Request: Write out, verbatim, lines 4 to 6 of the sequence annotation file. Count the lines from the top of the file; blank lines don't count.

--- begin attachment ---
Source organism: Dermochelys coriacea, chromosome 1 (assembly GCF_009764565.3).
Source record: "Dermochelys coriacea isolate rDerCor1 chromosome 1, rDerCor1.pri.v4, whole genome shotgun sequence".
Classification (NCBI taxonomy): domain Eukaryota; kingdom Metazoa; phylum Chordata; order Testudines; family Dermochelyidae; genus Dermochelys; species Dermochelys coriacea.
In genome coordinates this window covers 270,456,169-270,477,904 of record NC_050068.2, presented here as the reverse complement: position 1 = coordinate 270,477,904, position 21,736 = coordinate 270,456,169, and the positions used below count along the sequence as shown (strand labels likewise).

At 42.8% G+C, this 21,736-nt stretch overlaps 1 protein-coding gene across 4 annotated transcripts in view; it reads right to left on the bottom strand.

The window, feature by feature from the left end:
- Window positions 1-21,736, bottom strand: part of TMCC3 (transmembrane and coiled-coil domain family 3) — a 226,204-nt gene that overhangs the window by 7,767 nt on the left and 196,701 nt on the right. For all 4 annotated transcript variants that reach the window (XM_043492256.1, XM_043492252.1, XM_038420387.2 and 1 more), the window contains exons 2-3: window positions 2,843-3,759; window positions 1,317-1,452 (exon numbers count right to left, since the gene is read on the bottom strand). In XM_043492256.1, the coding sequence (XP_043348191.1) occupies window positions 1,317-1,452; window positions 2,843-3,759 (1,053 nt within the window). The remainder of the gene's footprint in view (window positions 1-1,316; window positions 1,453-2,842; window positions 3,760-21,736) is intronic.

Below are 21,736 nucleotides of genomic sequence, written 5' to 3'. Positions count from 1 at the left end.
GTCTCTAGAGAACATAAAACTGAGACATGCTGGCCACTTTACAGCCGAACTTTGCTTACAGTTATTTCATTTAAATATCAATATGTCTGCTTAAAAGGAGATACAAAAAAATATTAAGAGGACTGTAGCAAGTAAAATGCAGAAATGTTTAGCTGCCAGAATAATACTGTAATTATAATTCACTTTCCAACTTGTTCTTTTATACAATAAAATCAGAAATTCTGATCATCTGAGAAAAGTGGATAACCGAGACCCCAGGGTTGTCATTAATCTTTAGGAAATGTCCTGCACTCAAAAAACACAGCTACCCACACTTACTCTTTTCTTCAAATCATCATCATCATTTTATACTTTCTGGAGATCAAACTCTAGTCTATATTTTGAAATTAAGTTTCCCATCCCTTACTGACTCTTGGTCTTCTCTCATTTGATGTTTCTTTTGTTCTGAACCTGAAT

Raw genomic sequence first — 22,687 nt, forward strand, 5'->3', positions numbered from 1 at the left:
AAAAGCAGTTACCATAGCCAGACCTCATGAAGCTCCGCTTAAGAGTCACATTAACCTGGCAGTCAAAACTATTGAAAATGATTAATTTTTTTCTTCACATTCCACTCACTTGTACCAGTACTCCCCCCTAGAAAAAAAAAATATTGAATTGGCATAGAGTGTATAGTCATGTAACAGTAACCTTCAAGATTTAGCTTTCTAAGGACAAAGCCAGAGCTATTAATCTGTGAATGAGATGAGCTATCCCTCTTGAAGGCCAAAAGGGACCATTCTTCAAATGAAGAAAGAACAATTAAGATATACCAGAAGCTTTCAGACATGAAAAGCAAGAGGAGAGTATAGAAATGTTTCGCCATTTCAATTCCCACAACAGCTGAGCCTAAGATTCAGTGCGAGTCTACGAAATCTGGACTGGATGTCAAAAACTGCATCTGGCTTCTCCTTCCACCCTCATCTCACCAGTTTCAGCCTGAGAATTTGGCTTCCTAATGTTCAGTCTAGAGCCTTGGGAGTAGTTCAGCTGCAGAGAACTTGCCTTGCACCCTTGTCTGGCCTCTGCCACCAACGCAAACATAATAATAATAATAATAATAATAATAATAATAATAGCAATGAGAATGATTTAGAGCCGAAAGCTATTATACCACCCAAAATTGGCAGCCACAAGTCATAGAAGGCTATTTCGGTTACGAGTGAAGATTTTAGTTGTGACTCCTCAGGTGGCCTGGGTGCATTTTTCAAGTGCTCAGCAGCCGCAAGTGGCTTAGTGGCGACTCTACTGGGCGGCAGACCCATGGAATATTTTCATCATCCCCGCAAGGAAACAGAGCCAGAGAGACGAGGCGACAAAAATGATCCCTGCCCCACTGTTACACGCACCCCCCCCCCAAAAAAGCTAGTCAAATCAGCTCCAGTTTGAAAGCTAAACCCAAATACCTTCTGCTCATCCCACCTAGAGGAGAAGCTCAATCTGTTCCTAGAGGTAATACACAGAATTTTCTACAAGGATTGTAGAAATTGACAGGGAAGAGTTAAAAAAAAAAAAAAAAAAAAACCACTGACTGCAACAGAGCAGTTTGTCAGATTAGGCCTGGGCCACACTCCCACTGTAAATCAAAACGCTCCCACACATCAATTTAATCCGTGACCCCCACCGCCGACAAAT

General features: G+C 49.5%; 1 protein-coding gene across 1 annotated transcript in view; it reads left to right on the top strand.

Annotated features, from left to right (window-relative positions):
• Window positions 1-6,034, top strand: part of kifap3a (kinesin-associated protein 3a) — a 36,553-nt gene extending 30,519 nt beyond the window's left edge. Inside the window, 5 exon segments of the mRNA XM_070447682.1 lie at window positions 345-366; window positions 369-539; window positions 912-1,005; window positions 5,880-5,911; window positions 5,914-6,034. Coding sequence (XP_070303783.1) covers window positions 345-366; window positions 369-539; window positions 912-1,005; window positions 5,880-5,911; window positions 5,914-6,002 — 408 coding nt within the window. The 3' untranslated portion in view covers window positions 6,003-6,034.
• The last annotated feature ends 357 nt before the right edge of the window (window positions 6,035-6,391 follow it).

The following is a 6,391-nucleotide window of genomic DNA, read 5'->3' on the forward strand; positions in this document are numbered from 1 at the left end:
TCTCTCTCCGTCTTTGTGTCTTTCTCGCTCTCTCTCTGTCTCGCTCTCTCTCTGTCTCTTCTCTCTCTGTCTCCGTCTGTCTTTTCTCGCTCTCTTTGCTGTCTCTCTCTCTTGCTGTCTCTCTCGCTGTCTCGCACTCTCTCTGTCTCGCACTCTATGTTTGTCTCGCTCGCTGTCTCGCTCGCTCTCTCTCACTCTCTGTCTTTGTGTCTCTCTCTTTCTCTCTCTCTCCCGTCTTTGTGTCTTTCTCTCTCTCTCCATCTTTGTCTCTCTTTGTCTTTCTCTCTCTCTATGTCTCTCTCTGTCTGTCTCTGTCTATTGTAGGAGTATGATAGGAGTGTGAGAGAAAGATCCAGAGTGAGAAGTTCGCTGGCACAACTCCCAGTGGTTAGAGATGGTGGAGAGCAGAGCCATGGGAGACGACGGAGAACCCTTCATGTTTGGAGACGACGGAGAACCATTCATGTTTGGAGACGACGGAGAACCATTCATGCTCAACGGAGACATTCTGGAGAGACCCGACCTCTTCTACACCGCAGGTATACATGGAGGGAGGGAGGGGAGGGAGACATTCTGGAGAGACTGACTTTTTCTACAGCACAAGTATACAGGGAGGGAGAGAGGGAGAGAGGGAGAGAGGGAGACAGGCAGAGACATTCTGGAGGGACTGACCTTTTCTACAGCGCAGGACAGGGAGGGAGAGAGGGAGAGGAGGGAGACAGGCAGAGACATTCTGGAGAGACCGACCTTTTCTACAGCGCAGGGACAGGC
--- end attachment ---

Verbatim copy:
In genome coordinates this window covers 270,456,169-270,477,904 of record NC_050068.2, presented here as the reverse complement: position 1 = coordinate 270,477,904, position 21,736 = coordinate 270,456,169, and the positions used below count along the sequence as shown (strand labels likewise).

At 42.8% G+C, this 21,736-nt stretch overlaps 1 protein-coding gene across 4 annotated transcripts in view; it reads right to left on the bottom strand.

The window, feature by feature from the left end: